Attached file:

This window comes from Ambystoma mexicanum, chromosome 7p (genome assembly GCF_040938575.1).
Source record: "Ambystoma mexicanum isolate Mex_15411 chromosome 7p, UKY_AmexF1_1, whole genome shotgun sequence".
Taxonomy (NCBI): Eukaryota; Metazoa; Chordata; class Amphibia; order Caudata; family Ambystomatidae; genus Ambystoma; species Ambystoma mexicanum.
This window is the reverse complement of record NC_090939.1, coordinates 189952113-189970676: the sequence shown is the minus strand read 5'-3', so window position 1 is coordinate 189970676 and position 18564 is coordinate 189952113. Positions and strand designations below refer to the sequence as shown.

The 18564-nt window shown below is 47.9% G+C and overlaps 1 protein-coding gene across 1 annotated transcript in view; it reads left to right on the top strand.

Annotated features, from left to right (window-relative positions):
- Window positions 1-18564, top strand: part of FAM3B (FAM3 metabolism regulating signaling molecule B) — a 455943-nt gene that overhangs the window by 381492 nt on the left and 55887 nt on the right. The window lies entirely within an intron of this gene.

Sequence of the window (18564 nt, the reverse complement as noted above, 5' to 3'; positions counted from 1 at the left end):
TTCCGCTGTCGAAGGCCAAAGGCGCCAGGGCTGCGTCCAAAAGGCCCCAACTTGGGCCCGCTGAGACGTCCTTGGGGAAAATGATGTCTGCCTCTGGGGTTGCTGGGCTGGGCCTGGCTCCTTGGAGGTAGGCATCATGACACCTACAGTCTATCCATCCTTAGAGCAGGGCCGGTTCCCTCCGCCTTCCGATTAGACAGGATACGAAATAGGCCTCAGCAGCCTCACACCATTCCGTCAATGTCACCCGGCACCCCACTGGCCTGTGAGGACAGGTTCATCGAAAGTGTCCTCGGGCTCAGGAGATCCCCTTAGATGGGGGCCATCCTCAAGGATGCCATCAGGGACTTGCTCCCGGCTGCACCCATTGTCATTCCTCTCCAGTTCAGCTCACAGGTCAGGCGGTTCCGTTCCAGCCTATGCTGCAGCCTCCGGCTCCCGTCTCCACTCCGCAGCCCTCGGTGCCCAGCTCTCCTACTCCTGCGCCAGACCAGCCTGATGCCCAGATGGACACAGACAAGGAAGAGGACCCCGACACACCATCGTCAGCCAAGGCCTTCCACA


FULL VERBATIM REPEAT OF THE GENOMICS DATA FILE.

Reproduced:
This window comes from Ambystoma mexicanum, chromosome 7p (genome assembly GCF_040938575.1).
Source record: "Ambystoma mexicanum isolate Mex_15411 chromosome 7p, UKY_AmexF1_1, whole genome shotgun sequence".
Taxonomy (NCBI): Eukaryota; Metazoa; Chordata; class Amphibia; order Caudata; family Ambystomatidae; genus Ambystoma; species Ambystoma mexicanum.
This window is the reverse complement of record NC_090939.1, coordinates 189952113-189970676: the sequence shown is the minus strand read 5'-3', so window position 1 is coordinate 189970676 and position 18564 is coordinate 189952113. Positions and strand designations below refer to the sequence as shown.

The 18564-nt window shown below is 47.9% G+C and overlaps 1 protein-coding gene across 1 annotated transcript in view; it reads left to right on the top strand.

Annotated features, from left to right (window-relative positions):
- Window positions 1-18564, top strand: part of FAM3B (FAM3 metabolism regulating signaling molecule B) — a 455943-nt gene that overhangs the window by 381492 nt on the left and 55887 nt on the right. The window lies entirely within an intron of this gene.

Sequence of the window (18564 nt, the reverse complement as noted above, 5' to 3'; positions counted from 1 at the left end):
TTCCGCTGTCGAAGGCCAAAGGCGCCAGGGCTGCGTCCAAAAGGCCCCAACTTGGGCCCGCTGAGACGTCCTTGGGGAAAATGATGTCTGCCTCTGGGGTTGCTGGGCTGGGCCTGGCTCCTTGGAGGTAGGCATCATGACACCTACAGTCTATCCATCCTTAGAGCAGGGCCGGTTCCCTCCGCCTTCCGATTAGACAGGATACGAAATAGGCCTCAGCAGCCTCACACCATTCCGTCAATGTCACCCGGCACCCCACTGGCCTGTGAGGACAGGTTCATCGAAAGTGTCCTCGGGCTCAGGAGATCCCCTTAGATGGGGGCCATCCTCAAGGATGCCATCAGGGACTTGCTCCCGGCTGCACCCATTGTCATTCCTCTCCAGTTCAGCTCACAGGTCAGGCGGTTCCGTTCCAGCCTATGCTGCAGCCTCCGGCTCCCGTCTCCACTCCGCAGCCCTCGGTGCCCAGCTCTCCTACTCCTGCGCCAGACCAGCCTGATGCCCAGATGGACACAGACAAGGAAGAGGACCCCGACACACCATCGTCAGCCAAGGCCTTCCACA